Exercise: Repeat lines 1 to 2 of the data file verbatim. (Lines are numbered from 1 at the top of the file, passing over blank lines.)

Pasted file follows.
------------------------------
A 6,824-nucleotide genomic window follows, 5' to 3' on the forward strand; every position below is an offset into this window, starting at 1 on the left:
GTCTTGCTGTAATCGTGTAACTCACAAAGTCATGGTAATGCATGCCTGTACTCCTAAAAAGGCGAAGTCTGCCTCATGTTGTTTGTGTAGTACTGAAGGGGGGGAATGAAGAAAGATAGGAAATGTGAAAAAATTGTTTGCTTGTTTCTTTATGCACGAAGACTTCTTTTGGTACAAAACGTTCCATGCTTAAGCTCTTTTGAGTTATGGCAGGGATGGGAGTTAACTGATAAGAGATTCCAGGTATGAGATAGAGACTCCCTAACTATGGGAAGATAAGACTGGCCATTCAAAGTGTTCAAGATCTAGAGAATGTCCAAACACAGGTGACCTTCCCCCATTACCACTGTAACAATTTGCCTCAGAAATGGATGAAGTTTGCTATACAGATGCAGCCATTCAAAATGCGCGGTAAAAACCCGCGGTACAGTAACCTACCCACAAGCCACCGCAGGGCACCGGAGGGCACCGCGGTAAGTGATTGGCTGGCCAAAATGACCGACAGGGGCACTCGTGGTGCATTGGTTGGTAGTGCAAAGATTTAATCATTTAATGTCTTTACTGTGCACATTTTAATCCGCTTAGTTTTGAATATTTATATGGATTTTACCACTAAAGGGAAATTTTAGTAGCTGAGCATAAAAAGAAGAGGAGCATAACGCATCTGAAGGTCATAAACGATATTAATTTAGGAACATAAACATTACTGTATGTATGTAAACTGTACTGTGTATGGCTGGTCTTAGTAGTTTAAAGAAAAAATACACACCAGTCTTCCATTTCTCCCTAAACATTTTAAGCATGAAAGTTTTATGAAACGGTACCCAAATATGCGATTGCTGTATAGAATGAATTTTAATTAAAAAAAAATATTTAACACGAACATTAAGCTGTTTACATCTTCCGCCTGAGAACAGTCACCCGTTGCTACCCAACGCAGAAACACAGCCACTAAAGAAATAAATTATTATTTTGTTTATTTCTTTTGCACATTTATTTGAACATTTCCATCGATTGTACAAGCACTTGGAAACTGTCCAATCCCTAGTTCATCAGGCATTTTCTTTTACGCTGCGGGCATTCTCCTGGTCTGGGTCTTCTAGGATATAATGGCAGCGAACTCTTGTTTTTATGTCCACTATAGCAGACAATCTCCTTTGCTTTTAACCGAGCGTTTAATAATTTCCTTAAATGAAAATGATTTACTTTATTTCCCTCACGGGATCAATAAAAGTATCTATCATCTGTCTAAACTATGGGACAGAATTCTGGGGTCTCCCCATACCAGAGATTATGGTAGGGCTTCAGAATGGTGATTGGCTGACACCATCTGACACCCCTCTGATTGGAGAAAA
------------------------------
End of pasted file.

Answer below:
A 6,824-nucleotide genomic window follows, 5' to 3' on the forward strand; every position below is an offset into this window, starting at 1 on the left:
GTCTTGCTGTAATCGTGTAACTCACAAAGTCATGGTAATGCATGCCTGTACTCCTAAAAAGGCGAAGTCTGCCTCATGTTGTTTGTGTAGTACTGAAGGGGGGGAATGAAGAAAGATAGGAAATGTGAAAAAATTGTTTGCTTGTTTCTTTATGCACGAAGACTTCTTTTGGTACAAAACGTTCCATGCTTAAGCTCTTTTGAGTTATGGCAGGGATGGGAGTTAACTGATAAGAGATTCCAGGTATGAGATAGAGACTCCCTAACTATGGGAAGATAAGACTGGCCATTCAAAGTGTTCAAGATCTAGAGAATGTCCAAACACAGGTGACCTTCCCCCATTACCACTGTAACAATTTGCCTCAGAAATGGATGAAGTTTGCTATACAGATGCAGCCATTCAAAATGCGCGGTAAAAACCCGCGGTACAGTAACCTACCCACAAGCCACCGCAGGGCACCGGAGGGCACCGCGGTAAGTGATTGGCTGGCCAAAATGACCGACAGGGGCACTCGTGGTGCATTGGTTGGTAGTGCAAAGATTTAATCATTTAATGTCTTTACTGTGCACATTTTAATCCGCTTAGTTTTGAATATTTATATGGATTTTACCACTAAAGGGAAATTTTAGTAGCTGAGCATAAAAAGAAGAGGAGCATAACGCATCTGAAGGTCATAAACGATATTAATTTAGGAACATAAACATTACTGTATGTATGTAAACTGTACTGTGTATGGCTGGTCTTAGTAGTTTAAAGAAAAAATACACACCAGTCTTCCATTTCTCCCTAAACATTTTAAGCATGAAAGTTTTATGAAACGGTACCCAAATATGCGATTGCTGTATAGAATGAATTTTAATTAAAAAAAAATATTTAACACGAACATTAAGCTGTTTACATCTTCCGCCTGAGAACAGTCACCCGTTGCTACCCAACGCAGAAACACAGCCACTAAAGAAATAAATTATTATTTTGTTTATTTCTTTTGCACATTTATTTGAACATTTCCATCGATTGTACAAGCACTTGGAAACTGTCCAATCCCTAGTTCATCAGGCATTTTCTTTTACGCTGCGGGCATTCTCCTGGTCTGGGTCTTCTAGGATATAATGGCAGCGAACTCTTGTTTTTATGTCCACTATAGCAGACAATCTCCTTTGCTTTTAACCGAGCGTTTAATAATTTCCTTAAATGAAAATGATTTACTTTATTTCCCTCACGGGATCAATAAAAGTATCTATCATCTGTCTAAACTATGGGACAGAATTCTGGGGTCTCCCCATACCAGAGATTATGGTAGGGCTTCAGAATGGTGATTGGCTGACACCATCTGACACCCCTCTGATTGGAGAAAA